2017 in Lansing saw lawmakers succeed on some issues, fail on others
Michigan lawmakers attempted to tackle big issues in 2017.
Some of their efforts were successful but others, not so much.
In January, Michigan lawmakers plunged into icy political waters. The first order of business was to eliminate the state's 4 percent personal income tax.
"I think people, having that money in their pockets, reinvesting it into our economy will actually grow our economy," said state Rep. Lee Chatfield, R-Levering.
The push failed in the House, after Gov. Rick Snyder fought the Republican proposal. Allies of the governor said scraping the tax would have blown a hole in the budget.
Democrats pushed back too.
"We talk about getting rid of the income tax without a way to replace that revenue could be a disastrous impact on our police force, our fire, our roads,” said state Rep. Jon Hoadley, D-Kalamazoo.
Afterwards, House Republicans took a crack at lowering the high cost of Michigan’s auto insurance rates.
"Folks in Detroit right now are paying between $3,000 and $5,000 per month for their insurance premiums,” said state Rep. Tom Leonard, R-Dewitt. “That is per vehicle and that is unacceptable."
The speaker's plan crashed and burned when the healthcare lobby put up road blocks.
"In fact, for drivers who want to keep their current coverage, there is no rate relief whatsoever," said Laura Appel, senior vice president and chief innovation officer at the Michigan Health & Hospital Association.
Also on the agenda: taking up controversial reforms to address Michigan's unfunded liabilities. In the end, Republicans reformed the plan, which firefighters and police officers fought to protect.
"I think the sensible thing to do is put this terrible plan away," said state Sen. Jim Ananich, D-Flint.
Lawmakers also passed retirement reforms to public school employees. But it wasn't easy.
Speaker Tom Leonard and Sen. Arlan Meekhof at one point iced out Gov. Snyder in negotiations.
"If the governor wants to see movement on the budget I'm hopeful he will be willing to talk about fixing the teacher pension system," said state Rep. Gary Glenn, R-Williams Township.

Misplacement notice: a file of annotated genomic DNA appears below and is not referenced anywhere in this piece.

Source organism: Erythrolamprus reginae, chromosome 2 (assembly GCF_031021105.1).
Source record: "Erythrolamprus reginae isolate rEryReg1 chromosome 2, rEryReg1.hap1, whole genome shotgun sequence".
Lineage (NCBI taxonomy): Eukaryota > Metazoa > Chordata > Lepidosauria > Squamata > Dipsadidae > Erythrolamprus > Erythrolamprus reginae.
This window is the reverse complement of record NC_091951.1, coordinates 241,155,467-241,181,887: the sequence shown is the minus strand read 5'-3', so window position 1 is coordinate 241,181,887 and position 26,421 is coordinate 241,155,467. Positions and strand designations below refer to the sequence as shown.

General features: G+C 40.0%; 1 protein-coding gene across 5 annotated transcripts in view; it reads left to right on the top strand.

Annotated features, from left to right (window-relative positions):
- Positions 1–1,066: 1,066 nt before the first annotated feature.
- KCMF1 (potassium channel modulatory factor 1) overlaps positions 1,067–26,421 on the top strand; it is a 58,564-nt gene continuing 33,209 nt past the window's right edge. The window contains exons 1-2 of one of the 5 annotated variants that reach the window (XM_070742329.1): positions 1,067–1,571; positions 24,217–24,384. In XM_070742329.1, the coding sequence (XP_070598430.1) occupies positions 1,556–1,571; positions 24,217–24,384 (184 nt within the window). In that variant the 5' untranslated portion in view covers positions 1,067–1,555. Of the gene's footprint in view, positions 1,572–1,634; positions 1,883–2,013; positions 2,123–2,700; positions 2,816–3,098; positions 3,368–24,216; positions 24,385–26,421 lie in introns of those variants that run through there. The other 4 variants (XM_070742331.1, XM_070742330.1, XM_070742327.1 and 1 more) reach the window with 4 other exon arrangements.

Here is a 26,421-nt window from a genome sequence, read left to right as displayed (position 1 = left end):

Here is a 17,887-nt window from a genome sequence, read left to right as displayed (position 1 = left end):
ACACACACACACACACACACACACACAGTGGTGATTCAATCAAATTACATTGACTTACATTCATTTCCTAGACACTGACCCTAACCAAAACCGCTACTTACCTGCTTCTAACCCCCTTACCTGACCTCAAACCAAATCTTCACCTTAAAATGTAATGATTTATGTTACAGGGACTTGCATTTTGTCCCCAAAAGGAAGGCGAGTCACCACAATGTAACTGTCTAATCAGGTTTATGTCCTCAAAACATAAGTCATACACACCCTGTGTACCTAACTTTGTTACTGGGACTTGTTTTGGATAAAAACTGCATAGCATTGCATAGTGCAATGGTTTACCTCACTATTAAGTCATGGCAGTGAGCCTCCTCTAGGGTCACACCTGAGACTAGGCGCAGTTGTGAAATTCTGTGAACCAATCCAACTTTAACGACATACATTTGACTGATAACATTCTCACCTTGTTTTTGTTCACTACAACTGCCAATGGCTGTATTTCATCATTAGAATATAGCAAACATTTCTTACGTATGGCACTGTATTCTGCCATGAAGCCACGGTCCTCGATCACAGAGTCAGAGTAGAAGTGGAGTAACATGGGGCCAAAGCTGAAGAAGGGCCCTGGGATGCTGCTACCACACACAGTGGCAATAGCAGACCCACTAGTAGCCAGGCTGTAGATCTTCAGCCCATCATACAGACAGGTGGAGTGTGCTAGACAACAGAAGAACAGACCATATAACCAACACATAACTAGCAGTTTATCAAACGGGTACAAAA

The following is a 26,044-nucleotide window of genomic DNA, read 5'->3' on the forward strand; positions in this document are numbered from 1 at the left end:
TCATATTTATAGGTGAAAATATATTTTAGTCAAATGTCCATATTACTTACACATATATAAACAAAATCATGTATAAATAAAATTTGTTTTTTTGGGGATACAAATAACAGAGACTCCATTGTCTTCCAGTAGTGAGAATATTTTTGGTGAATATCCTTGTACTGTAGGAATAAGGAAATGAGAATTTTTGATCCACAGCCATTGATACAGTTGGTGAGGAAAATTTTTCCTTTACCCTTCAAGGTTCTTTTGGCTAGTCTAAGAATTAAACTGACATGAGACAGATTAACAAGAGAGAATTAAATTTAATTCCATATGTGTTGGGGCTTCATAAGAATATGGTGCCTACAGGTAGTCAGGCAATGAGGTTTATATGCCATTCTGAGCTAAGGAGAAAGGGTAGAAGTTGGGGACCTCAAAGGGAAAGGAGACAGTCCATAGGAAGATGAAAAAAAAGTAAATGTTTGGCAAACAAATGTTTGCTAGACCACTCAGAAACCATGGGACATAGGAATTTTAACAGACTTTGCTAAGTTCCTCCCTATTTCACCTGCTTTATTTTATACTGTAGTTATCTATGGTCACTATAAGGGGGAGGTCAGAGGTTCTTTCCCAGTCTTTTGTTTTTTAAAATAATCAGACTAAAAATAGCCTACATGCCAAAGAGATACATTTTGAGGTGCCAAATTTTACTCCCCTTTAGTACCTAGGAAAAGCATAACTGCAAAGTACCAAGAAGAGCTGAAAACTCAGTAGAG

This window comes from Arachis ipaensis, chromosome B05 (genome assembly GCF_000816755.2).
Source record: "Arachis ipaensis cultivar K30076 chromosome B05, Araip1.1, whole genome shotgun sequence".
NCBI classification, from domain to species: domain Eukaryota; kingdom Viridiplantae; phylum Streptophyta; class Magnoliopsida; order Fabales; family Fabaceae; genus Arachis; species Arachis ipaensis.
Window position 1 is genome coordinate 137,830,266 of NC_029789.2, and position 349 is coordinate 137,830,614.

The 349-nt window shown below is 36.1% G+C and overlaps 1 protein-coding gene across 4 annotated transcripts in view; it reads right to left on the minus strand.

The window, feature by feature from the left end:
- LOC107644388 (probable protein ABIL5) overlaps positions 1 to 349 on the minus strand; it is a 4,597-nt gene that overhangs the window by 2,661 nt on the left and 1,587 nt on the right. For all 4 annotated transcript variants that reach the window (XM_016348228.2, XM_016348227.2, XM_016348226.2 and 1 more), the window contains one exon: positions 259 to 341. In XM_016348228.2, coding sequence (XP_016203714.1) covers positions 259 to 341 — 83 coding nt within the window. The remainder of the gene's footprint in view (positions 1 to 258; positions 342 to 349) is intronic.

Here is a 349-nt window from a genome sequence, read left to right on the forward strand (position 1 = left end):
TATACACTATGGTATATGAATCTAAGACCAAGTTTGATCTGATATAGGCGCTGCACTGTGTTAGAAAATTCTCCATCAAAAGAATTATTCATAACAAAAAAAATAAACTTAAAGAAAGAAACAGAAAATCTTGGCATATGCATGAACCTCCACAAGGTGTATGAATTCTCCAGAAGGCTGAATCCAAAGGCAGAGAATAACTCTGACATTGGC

One area where Snyder and the majority of lawmakers found common ground on was bringing big business to Michigan.
"It's something that could definitely benefit my part of the state," said Rep. Brian Elder, D-Bay City.
In the summer, lawmakers sent the Good Jobs for Michigan plan to Snyder's desk. At the time, Snyder was reportedly in talks with Foxconn to bring a plant to Michigan.
Foxconn chose Wisconsin, but lawmakers hope their big business tax incentives will lure other job creators such as Amazon to build businesses in Michigan.
"Michigan is doing well. But let's do even better," Snyder said.
The governor also laid the ground work for the Michigan Thrive Initiative. The goal of that plan is to revitalize vacant buildings and contaminated sites.
The governor and lawmakers also focused on positioning Michigan as the epicenter of the next generation of vehicles.
"Ultimately this leads to more jobs," said state Rep. Triston Cole, R-Mancelona.
Southeast Michigan is now cultivating driverless technology, poising the state to remain the automobile capitol of the world.
Yet as the governor tries to spur economic growth in Michigan, he's calling out Canadian oil company Enbridge for their operation of Line 5.
"I'm absolutely concerned,” Snyder said. “We've had more than one failure to communicate appropriately."